17 Differences Between Natural and Artificial Selection

Differences Between Natural and Artificial Selection

Natural selection definition Natural selection is a process of adaptation by an organism to the changing environment by bringing selective changes to its genotype or genetic composition. Natural selection is one of the four primary mechanisms of evolution, along with mutation, genetic drift, and migration. Charles Darwin popularized the concept of natural selection during his studies on evolution. According to …

Read more17 Differences Between Natural and Artificial Selection

10 differences between Phenotype and Genotype with examples

Differences between Phenotype and Genotype

Phenotype Definition Phenotype is a term used in genetics to refer to all the observable traits in organisms as a result of the interaction of the genotype with the environment. The term ‘pheno’ in ‘phenotype’ refers to ‘observe’ and thus phenotype is used to indicate the observable characteristics in organisms like its height and color. The phenotype of an organism …

Read more10 differences between Phenotype and Genotype with examples

10 differences between Incomplete dominance and Co-dominance

Differences between Incomplete dominance and Co-dominance

Image Source: Spencerbaron and YassineMrabet. Incomplete dominance definition Incomplete dominance is a mechanism of dominance in heterozygotes, where the dominant allele does not entirely overcome the phenotypic expression of the recessive allele, and there occurs an intermediate phenotype in the heterozygote. Incomplete dominance is also called partial dominance or semi-dominance as the phenotype resulting from the genotype is a blend …

Read more10 differences between Incomplete dominance and Co-dominance

10 differences between Homozygous and Heterozygous

Differences between Homozygous and Heterozygous

Homozygous Definition Homozygous is a genetic condition where an individual inherits the same alleles of a gene from both the parents. In homozygous chromosomes, both alleles are either dominant or recessive. The dominant trait is represented by two capital letters (XX) and the recessive trait is represented by two lowercase letters (xx). Homozygous-dominant chromosomes carry two copies of the allele …

Read more10 differences between Homozygous and Heterozygous

16 Differences Between Heterochromatin and Euchromatin

Differences Between Heterochromatin and Euchromatin

Heterochromatin Definition Heterochromatin is a tightly packed or condensed DNA that is characterized by intense stains when stained with nuclear stains, containing transcriptionally inactive sequences. It exists in multiple variations, up to four to five state, each of which is marked with combinations of epigenetic markers. The staining of heterochromatin might result in heteropycnosis; heteropycnosis is the differential staining of …

Read more16 Differences Between Heterochromatin and Euchromatin

11 differences between Chromosome and Chromatid

Differences between Chromosome and Chromatid (Chromosome vs Chromatid)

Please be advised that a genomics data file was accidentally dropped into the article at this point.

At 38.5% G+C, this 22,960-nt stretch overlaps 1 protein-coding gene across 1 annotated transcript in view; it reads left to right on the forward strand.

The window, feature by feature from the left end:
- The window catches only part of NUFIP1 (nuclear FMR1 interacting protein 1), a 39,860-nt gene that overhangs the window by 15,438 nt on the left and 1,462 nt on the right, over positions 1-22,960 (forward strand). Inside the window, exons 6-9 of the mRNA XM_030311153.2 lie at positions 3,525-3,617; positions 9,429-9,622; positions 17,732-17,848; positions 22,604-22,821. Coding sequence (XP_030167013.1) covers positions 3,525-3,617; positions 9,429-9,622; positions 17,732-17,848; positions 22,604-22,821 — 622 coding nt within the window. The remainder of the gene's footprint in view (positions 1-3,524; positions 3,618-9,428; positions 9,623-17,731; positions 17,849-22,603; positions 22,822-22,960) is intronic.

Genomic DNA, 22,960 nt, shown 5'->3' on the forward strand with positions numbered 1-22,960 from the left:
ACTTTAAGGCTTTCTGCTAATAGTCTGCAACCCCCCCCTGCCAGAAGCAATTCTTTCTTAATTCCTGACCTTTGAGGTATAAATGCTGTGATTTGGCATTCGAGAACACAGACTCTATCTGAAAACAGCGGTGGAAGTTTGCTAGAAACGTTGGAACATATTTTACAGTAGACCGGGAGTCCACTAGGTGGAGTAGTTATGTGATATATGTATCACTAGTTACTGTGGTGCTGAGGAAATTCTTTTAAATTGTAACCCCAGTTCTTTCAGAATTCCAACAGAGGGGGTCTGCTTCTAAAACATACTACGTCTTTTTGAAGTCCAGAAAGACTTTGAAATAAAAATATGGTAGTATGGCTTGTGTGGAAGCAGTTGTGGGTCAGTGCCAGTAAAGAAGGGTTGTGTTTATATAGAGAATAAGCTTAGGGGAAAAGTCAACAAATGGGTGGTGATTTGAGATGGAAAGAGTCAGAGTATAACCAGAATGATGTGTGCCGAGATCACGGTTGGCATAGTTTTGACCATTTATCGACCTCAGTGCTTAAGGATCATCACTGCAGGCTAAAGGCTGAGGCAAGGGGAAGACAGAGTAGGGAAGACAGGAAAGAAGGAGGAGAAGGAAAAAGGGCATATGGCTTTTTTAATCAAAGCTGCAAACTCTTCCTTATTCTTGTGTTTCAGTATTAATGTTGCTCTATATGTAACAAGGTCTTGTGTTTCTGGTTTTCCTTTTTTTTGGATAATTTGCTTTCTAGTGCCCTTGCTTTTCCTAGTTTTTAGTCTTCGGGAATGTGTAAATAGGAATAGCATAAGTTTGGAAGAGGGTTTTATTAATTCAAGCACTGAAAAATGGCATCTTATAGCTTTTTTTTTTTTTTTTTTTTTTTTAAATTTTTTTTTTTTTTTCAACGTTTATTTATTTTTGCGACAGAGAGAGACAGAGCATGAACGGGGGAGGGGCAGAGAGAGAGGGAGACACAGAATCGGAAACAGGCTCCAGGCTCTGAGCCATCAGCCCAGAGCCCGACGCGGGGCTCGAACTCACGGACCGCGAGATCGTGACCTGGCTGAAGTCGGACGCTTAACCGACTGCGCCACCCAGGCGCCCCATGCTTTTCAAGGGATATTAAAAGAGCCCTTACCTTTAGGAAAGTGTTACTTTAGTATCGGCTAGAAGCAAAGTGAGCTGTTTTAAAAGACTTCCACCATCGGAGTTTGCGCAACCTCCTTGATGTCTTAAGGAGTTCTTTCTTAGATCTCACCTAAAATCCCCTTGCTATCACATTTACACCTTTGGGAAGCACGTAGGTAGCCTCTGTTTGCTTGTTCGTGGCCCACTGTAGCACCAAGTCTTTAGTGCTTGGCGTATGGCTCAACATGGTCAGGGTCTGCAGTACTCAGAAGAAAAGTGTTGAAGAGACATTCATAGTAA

Chromosome Definition A chromosome is a thread-like structure present in the nucleus or nuclear region of the cytoplasm that is made up of a single molecule of DNA (Deoxyribonucleic acid) and proteins, carrying some or all genetic materials of an organism. These chromosomes are only visible under the light microscope during the metaphase of the cell cycle where the chromosomes …

Read more11 differences between Chromosome and Chromatid

Epidemiological Markers

Phenotypic and Genetic Markers

Epidemiological Markers Epidemiological markers are biological markers that are used to characterize microorganisms or discriminate between genomes based on the genetic variation among microbial isolates. Uses of Epidemiological Markers Epidemiological markers are mostly used for strain typing. It is used to: Classify isolates of microorganisms Catalogue genetic variation Define relatedness or lack of it between microbial species or genera It …

Read moreEpidemiological Markers

Non-Mendelian Inheritance

Non-Mendelian Inheritance

Non-Mendelian Inheritance Mendelian inheritance patterns involve genes that directly influence the outcome of an organism’s traits and obey Mendel’s laws. Most genes in eukaryotic species follow a Mendelian pattern of inheritance. However, there are many that do not. Non-Mendelian inheritance is a general term that refers to any pattern of inheritance in which traits do not segregate in accordance with Mendel’s laws. …

Read moreNon-Mendelian Inheritance

Extranuclear Inheritance- Cytoplasmic Factors and Types

Extranuclear Inheritance

Extranuclear Inheritance- Cytoplasmic Factors and Types Though, the genes of nuclear chromosomes have a significant and key role in the inheritance of almost all traits from generations to generations, they altogether cannot be considered as the sole vehicles of inheritance. Certain experimental evidences suggest the occurrence of certain extranuclear genes or DNA molecules in the cytoplasm of many prokaryotic and …

Read moreExtranuclear Inheritance- Cytoplasmic Factors and Types

Hardy-Weinberg Equilibrium

Hardy-Weinberg Equilibrium

Hardy-Weinberg Equilibrium The Hardy–Weinberg principle, also known as the Hardy–Weinberg equilibrium, model, theorem, or law explains that allele and genotype frequencies in a population will remain constant from generation to generation in the absence of other evolutionary influences. The law was proposed by a British mathematician Hardy and a German physician Weinberg (1908) independently. Both the ideas together is called as the Hardy-Weinberg law equilibrium …

Read moreHardy-Weinberg Equilibrium